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he was at Brussels on an embassy to the Lady Margaret, and on 8 May following Tunstal, More, and others joined him in the commission which was to arrange commercial matters. Meanwhile, on 20 March 1514–15, he had been admitted an advocate. He was some time longer at Tournay disputing with the officials of the old bishop. He took an important part in the negotiations as to the peace and as to the custody of Tournay, which was finally given up to the French in 1517. One of the results of his connection with that place was that he made the acquaintance of Erasmus, who held a prebend there.

On 21 Aug. 1515 Sampson wrote to Wolsey begging for preferment. He also sent him a piece of tapestry. In 1516 accordingly, doubtless by Wolsey's influence, he was made dean of St. Stephen's, Westminster, dean of the Chapel Royal, and king's chaplain; but he remained at Tournay a short time longer, and was on 12 Jan. 1516–17 made king's proctor for Tournay. On 3 Feb. following he became archdeacon of Cornwall, and on 23 April 1519 prebendary of Newbold. This year he was present at a diet held at Bruges, and in October 1519 Wolsey offered to place him over his household; he, however, wisely declined. In 1521 he was incorporated at Oxford, and had to deal with some heretical books. In October 1522 he left Plymouth with Sir Thomas Boleyn, and reached Bilbao after a fight with six Breton pirate ships. They proceeded to Valladolid (31 Oct.) on an embassy to the emperor. Sampson was to remain there some years as resident ambassador, no small testimonial to his merits, his companion changing from time to time. Sir Richard Jerningham took Boleyn's place in June 1523, and, with Sampson, signed the treaty of 2 July 1523 with Spain against France. Sampson moved about with the court (cf. Letters and Papers of Henry VIII). In March 1525 he was at Madrid. In June 1525 he was at Toledo, Wingfield and Tunstal being with him. Curzon came in July.

Sampson was recalled in October 1525, and succeeded by Dr. Edward Lee [q. v.]; but he did not reach the English court till early in 1526. Meanwhile he had not been forgotten. He was made dean of Windsor 14 Nov. 1523, and 18 June 1526 vicar of Stepney; about the same time the prebend of Chiswick in St. Paul's Cathedral was given him. On 28 March 1527 he received a prebend at Lincoln, and that he was well thought of by Henry is shown by his being ordered by the king to reply, on 15 July 1527, to the Hungarian ambassador Laski. On 11 Jan. 1528–9 he was made archdeacon of Suffolk. He was one of Henry's chief agents in the divorce and in the question of the supremacy. On 8 Oct. 1529 he was sent with Sir Nicholas Carew on an embassy to the emperor. They went to Bologna and Rome, and saw pope as well as emperor. He was summoned to parliament in 1530 to speak about the divorce as a doctor, and he presented the opinions of the universities, and signed the petition to the pope in its favour. He was made, 19 March 1532–3, prebendary and, 20 June following, dean of Lichfield. In 1533 he published a Latin oration (see below) in favour of the king's supremacy, which was answered by Pole in his ‘Pro Ecclesiasticæ Unitatis Defensione.’ On 31 March 1534 he became rector of Hackney, and resigned Stepney and his prebend of Chiswick, and 16 March following was made treasurer of Salisbury. On 11 June 1536 he was made bishop of Chichester, and having been appointed as first coadjutor to Pace at St. Paul's, he was on 20 July allowed to hold the deanery there in commendam. He acted for Henry in the case against Anne Boleyn. In the same year he, Cromwell, and the bishop of Hereford were named in a commission to treat as to the peace of Europe. In 1537 he took part in drawing up ‘The Institution of a Christian Man.’ The next year he was in a commission against anabaptists, and took part in the trial of John Lambert (d 1538) [q. v.] His general attitude was, however, conservative (cf. Strype, Memorials, I. i. 499, &c.). He incurred the suspicion of Cromwell, and, after Latimer had been confided to his care in July 1539, he was himself placed in the Tower (April 1540). He made a confession and submission and was released, but he resigned the deanery of St. Paul's the same year. His general attitude was conservative, and he is said to have supported the six articles in parliament (Strype, Cranmer, p. 743). On 19 Feb. 1542–3 he was translated to Coventry and Lichfield, and for the next few years acted as lord-president of Wales. He retained his bishopric under Edward VI, and in April 1551 was appointed commissioner to treat with Scotland (Lit. Remains Edw. VI, Roxburghe Club, p. 312). He did homage to Queen Mary, and died on 25 Sept. 1554 at Eccleshall, Staffordshire. He was buried on the north side of the altar of the parish church there.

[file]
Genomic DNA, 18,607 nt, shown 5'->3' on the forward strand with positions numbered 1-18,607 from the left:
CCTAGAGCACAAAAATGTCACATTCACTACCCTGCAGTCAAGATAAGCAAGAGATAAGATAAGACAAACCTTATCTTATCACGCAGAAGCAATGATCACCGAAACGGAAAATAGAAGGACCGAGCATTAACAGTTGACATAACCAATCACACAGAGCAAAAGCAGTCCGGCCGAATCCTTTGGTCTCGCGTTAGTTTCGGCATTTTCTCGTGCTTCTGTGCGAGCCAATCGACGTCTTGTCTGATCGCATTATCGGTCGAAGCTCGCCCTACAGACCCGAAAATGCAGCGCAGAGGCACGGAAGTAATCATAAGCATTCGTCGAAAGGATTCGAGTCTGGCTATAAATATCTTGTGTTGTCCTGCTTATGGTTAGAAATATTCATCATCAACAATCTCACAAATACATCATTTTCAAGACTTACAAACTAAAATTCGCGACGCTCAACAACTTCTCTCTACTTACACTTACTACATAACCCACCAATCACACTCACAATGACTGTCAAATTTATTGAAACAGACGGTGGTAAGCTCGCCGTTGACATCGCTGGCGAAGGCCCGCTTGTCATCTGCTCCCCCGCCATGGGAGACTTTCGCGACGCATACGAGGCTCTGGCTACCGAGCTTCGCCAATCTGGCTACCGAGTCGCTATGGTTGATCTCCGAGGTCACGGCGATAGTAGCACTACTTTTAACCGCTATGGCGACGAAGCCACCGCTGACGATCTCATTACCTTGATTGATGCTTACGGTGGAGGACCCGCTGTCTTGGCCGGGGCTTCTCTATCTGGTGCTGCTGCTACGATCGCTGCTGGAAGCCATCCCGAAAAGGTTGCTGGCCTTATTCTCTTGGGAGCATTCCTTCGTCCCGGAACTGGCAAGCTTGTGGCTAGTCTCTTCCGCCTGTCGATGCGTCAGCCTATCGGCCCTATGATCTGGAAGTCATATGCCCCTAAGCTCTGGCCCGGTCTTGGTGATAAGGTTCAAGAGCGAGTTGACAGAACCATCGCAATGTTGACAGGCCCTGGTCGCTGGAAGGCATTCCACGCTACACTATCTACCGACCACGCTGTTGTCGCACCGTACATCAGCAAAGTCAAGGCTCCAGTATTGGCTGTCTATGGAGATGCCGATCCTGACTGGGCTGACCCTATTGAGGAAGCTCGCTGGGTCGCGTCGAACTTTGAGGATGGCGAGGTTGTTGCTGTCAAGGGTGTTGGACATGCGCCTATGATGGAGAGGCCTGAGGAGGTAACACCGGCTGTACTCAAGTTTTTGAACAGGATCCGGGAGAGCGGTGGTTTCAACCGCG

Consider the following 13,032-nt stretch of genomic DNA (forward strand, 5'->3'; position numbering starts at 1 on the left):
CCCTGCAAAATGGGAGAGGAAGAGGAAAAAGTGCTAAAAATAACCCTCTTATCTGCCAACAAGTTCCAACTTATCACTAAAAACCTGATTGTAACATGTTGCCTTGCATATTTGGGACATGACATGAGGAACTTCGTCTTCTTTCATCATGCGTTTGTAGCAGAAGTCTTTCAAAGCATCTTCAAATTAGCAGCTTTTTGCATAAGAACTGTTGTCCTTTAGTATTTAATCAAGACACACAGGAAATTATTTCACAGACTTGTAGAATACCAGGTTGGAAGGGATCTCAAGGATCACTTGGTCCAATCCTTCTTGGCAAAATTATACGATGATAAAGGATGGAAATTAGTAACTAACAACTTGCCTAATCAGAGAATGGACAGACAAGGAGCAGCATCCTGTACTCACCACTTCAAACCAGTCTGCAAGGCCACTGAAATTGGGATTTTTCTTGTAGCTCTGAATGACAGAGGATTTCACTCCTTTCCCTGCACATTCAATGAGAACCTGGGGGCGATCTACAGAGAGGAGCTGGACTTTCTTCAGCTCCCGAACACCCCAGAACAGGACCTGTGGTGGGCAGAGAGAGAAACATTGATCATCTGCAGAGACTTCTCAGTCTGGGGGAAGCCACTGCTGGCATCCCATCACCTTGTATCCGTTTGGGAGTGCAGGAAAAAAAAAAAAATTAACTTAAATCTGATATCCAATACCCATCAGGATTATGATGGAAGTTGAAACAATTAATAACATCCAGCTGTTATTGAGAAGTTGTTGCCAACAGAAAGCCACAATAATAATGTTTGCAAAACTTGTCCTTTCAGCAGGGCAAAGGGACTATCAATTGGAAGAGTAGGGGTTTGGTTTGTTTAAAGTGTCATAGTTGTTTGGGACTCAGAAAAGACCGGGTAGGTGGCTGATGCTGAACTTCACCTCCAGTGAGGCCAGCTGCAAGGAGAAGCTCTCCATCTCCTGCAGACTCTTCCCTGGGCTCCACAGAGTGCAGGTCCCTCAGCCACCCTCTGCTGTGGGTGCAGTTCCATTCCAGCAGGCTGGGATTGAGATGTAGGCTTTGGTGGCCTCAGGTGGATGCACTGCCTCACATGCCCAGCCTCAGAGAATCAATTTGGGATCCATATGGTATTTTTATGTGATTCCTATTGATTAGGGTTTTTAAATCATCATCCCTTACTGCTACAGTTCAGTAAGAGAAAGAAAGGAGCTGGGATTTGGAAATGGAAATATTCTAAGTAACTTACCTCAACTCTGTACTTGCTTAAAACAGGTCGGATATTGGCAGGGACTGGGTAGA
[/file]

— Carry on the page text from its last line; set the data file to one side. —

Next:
Sampson was an able civil servant whom circumstances compelled to become an ecclesiastic. He was faithful to Wolsey and to Henry, and very attentive to his civil duties. Brewer calls him a time-serving ecclesiastic. Of his conduct in his various preferments we know little. A choir book of Henry VIII's